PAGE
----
From What Would an Adequate Philosophy of Social Science Look Like? by Brian Fay and J. Donald Moon:

Irrational social phenomena, unfortunately, are quite common. Consider, e.g., sociologists' and psychologists' attempts to uncover the "real meaning" of neurotic behavior (like compulsive handwashing), of violent prejudicial behavior toward minority groups, of recurring self-destructive patterns of social interaction, and so forth. Moreover, in situations such as these, the particular form of irrational behavior may not be just an isolated feature of a person's life, but may instead be systematically related to a wide range of different emotions, beliefs, and actions. The very basis of a person's life -- the terms in which he talks about himself in his most lucid and reflective moments, and the fears, aspirations, beliefs, passions and values which he ascribes to himself at these times -- may be fundamentally mistaken, and, as a result, he may be unable to adequately explain his behavior to himself or others. Worse than this, as a result of such misunderstanding he pursue ends he cannot achieve, and the goals he does reach may not be satsifying. Such frustration may lead him to intensify his efforts, and so to perpetuate his misery. And just as it is possible for a person to be systematically mistaken, so whole forms of life may be based on such self-misunderstandings, or what might be called "false consciousness." This is the picture of life that is painted for us be Rousseau, Hegel, Marx, and, more recently, by Freud, Brown, Habermas, Becker, and a host of others.

The social scientist attempts to explain such irrational phenomena by treating the actors' beliefs and desires as ciphers for something else that constitutes the actors' actual reason for acting, or the real need which they are trying to fill. Thus, according to Rousseau, people desire wealth, but what they really want is social distinction, and money is an expression of social distinction in certain societies. Similarly, according to Mark, people engage in religious practices because they desire to be complete and whole human beings, and they believe that God will provide that fulfillment; but God is really nothing more than a picture of themselves fully actualized, and what would really satisfy them is to develop and exercise their productive capacities in forms of cooperative, social labor. Finally, to offer a third example, Becker aruges that people pursue sexual romance and contact, because sex is a cipher for everlasting life, and what they really want is to overcome the fear of their own death.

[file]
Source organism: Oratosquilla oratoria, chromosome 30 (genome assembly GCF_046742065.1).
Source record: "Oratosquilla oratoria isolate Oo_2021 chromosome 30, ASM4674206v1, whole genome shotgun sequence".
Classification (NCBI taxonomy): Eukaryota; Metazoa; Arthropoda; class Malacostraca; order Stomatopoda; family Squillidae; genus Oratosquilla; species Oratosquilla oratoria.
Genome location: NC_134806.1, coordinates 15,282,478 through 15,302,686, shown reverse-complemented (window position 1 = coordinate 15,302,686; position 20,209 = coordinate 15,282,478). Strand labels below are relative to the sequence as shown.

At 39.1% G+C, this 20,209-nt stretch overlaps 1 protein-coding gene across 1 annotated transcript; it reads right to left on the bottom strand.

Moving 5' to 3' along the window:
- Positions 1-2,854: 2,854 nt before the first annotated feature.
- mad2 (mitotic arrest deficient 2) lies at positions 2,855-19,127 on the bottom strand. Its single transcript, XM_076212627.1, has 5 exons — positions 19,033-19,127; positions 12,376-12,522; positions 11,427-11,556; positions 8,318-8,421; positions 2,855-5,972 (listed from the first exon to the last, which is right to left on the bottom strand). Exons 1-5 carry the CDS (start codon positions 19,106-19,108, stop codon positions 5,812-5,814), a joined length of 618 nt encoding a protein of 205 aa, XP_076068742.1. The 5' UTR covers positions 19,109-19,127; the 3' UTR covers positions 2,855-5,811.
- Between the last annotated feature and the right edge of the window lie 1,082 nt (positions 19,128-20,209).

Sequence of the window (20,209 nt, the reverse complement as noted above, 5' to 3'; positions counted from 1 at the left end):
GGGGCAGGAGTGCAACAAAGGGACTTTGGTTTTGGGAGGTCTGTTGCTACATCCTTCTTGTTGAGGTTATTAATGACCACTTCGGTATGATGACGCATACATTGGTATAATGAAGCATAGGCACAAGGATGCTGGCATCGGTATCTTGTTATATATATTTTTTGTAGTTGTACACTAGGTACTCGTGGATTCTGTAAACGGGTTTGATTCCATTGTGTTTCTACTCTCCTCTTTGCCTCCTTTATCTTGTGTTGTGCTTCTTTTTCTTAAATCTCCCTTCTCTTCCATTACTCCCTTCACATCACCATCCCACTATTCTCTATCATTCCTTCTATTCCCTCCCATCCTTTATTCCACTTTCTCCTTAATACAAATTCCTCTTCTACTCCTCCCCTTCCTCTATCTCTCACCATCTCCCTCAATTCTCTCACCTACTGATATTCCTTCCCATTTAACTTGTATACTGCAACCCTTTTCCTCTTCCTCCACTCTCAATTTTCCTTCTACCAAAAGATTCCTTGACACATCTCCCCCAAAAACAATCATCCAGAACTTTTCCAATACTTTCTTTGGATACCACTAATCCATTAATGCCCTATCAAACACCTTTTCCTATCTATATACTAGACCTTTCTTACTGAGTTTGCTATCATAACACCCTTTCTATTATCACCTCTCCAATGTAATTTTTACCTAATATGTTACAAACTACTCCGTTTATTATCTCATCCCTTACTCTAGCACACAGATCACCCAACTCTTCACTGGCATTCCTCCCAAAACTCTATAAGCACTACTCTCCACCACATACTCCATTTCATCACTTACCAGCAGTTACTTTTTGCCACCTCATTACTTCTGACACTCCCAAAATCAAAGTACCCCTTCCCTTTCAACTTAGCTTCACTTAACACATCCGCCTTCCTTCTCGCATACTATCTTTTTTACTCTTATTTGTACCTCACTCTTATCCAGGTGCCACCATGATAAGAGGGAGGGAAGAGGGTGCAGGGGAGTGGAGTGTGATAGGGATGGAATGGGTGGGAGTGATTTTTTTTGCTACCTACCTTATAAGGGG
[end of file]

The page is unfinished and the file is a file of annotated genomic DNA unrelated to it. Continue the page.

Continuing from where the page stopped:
Such accounts of human motivation and behavior immediately lead to the question, How is it possible for people to be so ignorant and confused about their own needs and motives, thereby leading them to engage in destructive and frustrating activities? To answer this question we must have an account of what causes people to mistake some purpose or object (wealth, God, sex), for what they really want (social distinction, happiness, eternal life), and how these delustions are maintained. Freud's notions of sublimation and repression, and Marx's notions of alientation and ideology, are examples of concepts created in order to explain the process by which an activity acquires symbolic import and with it casal power, and how this process itself is hidden from the agent's view.

Thus, systematic misunderstandings of the meanings of one's activities, reinforced by repressive mechanisms, can result in irrational behavior whose upshot is social conflict and the experience of frustration. And this is the case just because human behavior is intentional in the sense of being undertaken on the basis of the ideas, desires, and perceptions of those who perform it. But in these situations the traditional humanist goal of understanding intentional phenomena by grasping the coherence which exists among their meanings must be replaced by the need to critique these phenomena. Or better, the only way to understand such a situtation is to engage in a critique in which one lays bare the ways in which the ideas people have of themselves mask the social reality which their behavior creates, and in which ones tries to demonstrate that the coherence of the relevant behavior occurs at the level so deep that it is beyond the capacity of the actors to appreciate it given the conceptual and emotional repsonses open to them. In doing this, the social scientist will undoubtedly have to make use of concepts and conceptual distinctions which in a basic way go beyond those operative in the social life which is being studied. It is in this way that the humanist model will be transcended.

The thing that caught my eye about this passage was the (unexamined) possibility that we are _not_ intentional beings, that there actually _is_ no coherence to our motivations. Maybe the same impulse that led us to find demi-gods and nymphs in every tree and river leads us to look for reasons and motivations in every action we take.

See also: jigamaree